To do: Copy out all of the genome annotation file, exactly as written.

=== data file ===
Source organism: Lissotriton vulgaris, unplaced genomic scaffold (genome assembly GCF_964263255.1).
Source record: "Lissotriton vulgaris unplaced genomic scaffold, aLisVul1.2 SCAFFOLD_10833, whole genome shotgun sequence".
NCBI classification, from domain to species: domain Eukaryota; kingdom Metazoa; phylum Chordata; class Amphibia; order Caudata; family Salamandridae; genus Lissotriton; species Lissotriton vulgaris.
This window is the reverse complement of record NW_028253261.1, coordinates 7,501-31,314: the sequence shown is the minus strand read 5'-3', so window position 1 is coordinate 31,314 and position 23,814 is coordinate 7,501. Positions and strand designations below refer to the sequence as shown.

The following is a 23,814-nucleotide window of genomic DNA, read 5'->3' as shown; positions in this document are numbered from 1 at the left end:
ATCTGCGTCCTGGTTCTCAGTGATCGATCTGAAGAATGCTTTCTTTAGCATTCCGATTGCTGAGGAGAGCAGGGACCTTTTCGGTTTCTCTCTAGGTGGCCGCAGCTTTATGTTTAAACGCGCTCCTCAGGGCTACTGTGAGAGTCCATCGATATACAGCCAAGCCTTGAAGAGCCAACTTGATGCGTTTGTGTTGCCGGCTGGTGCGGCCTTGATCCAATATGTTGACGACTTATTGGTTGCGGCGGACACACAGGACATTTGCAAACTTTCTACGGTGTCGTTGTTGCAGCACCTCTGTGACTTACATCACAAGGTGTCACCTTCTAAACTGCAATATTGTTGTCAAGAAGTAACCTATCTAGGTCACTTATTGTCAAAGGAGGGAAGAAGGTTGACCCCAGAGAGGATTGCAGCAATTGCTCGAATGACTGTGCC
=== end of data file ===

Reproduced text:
Source organism: Lissotriton vulgaris, unplaced genomic scaffold (genome assembly GCF_964263255.1).
Source record: "Lissotriton vulgaris unplaced genomic scaffold, aLisVul1.2 SCAFFOLD_10833, whole genome shotgun sequence".
NCBI classification, from domain to species: domain Eukaryota; kingdom Metazoa; phylum Chordata; class Amphibia; order Caudata; family Salamandridae; genus Lissotriton; species Lissotriton vulgaris.
This window is the reverse complement of record NW_028253261.1, coordinates 7,501-31,314: the sequence shown is the minus strand read 5'-3', so window position 1 is coordinate 31,314 and position 23,814 is coordinate 7,501. Positions and strand designations below refer to the sequence as shown.

The following is a 23,814-nucleotide window of genomic DNA, read 5'->3' as shown; positions in this document are numbered from 1 at the left end:
ATCTGCGTCCTGGTTCTCAGTGATCGATCTGAAGAATGCTTTCTTTAGCATTCCGATTGCTGAGGAGAGCAGGGACCTTTTCGGTTTCTCTCTAGGTGGCCGCAGCTTTATGTTTAAACGCGCTCCTCAGGGCTACTGTGAGAGTCCATCGATATACAGCCAAGCCTTGAAGAGCCAACTTGATGCGTTTGTGTTGCCGGCTGGTGCGGCCTTGATCCAATATGTTGACGACTTATTGGTTGCGGCGGACACACAGGACATTTGCAAACTTTCTACGGTGTCGTTGTTGCAGCACCTCTGTGACTTACATCACAAGGTGTCACCTTCTAAACTGCAATATTGTTGTCAAGAAGTAACCTATCTAGGTCACTTATTGTCAAAGGAGGGAAGAAGGTTGACCCCAGAGAGGATTGCAGCAATTGCTCGAATGACTGTGCC